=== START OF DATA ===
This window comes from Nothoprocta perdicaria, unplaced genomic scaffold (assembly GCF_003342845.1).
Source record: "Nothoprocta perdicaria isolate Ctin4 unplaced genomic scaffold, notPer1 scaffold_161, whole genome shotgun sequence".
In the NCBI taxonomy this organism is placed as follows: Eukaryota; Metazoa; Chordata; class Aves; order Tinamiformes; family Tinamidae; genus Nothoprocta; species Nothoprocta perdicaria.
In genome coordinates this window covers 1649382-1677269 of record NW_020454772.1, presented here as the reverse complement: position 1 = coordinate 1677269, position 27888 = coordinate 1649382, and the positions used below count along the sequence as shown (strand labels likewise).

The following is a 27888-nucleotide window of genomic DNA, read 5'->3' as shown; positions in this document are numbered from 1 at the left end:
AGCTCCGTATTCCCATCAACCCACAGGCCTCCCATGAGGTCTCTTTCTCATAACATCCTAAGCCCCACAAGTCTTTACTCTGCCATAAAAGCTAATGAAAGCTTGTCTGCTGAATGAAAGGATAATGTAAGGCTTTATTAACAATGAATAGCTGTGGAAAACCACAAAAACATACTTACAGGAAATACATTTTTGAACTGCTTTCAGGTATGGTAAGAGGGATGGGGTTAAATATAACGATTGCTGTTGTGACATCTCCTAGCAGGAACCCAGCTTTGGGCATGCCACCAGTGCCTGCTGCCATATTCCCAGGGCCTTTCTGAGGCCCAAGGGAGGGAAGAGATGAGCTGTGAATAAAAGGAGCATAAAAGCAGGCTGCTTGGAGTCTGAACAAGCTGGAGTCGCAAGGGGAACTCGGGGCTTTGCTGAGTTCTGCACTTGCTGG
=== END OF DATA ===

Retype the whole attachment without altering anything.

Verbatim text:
This window comes from Nothoprocta perdicaria, unplaced genomic scaffold (assembly GCF_003342845.1).
Source record: "Nothoprocta perdicaria isolate Ctin4 unplaced genomic scaffold, notPer1 scaffold_161, whole genome shotgun sequence".
In the NCBI taxonomy this organism is placed as follows: Eukaryota; Metazoa; Chordata; class Aves; order Tinamiformes; family Tinamidae; genus Nothoprocta; species Nothoprocta perdicaria.
In genome coordinates this window covers 1649382-1677269 of record NW_020454772.1, presented here as the reverse complement: position 1 = coordinate 1677269, position 27888 = coordinate 1649382, and the positions used below count along the sequence as shown (strand labels likewise).

The following is a 27888-nucleotide window of genomic DNA, read 5'->3' as shown; positions in this document are numbered from 1 at the left end:
AGCTCCGTATTCCCATCAACCCACAGGCCTCCCATGAGGTCTCTTTCTCATAACATCCTAAGCCCCACAAGTCTTTACTCTGCCATAAAAGCTAATGAAAGCTTGTCTGCTGAATGAAAGGATAATGTAAGGCTTTATTAACAATGAATAGCTGTGGAAAACCACAAAAACATACTTACAGGAAATACATTTTTGAACTGCTTTCAGGTATGGTAAGAGGGATGGGGTTAAATATAACGATTGCTGTTGTGACATCTCCTAGCAGGAACCCAGCTTTGGGCATGCCACCAGTGCCTGCTGCCATATTCCCAGGGCCTTTCTGAGGCCCAAGGGAGGGAAGAGATGAGCTGTGAATAAAAGGAGCATAAAAGCAGGCTGCTTGGAGTCTGAACAAGCTGGAGTCGCAAGGGGAACTCGGGGCTTTGCTGAGTTCTGCACTTGCTGG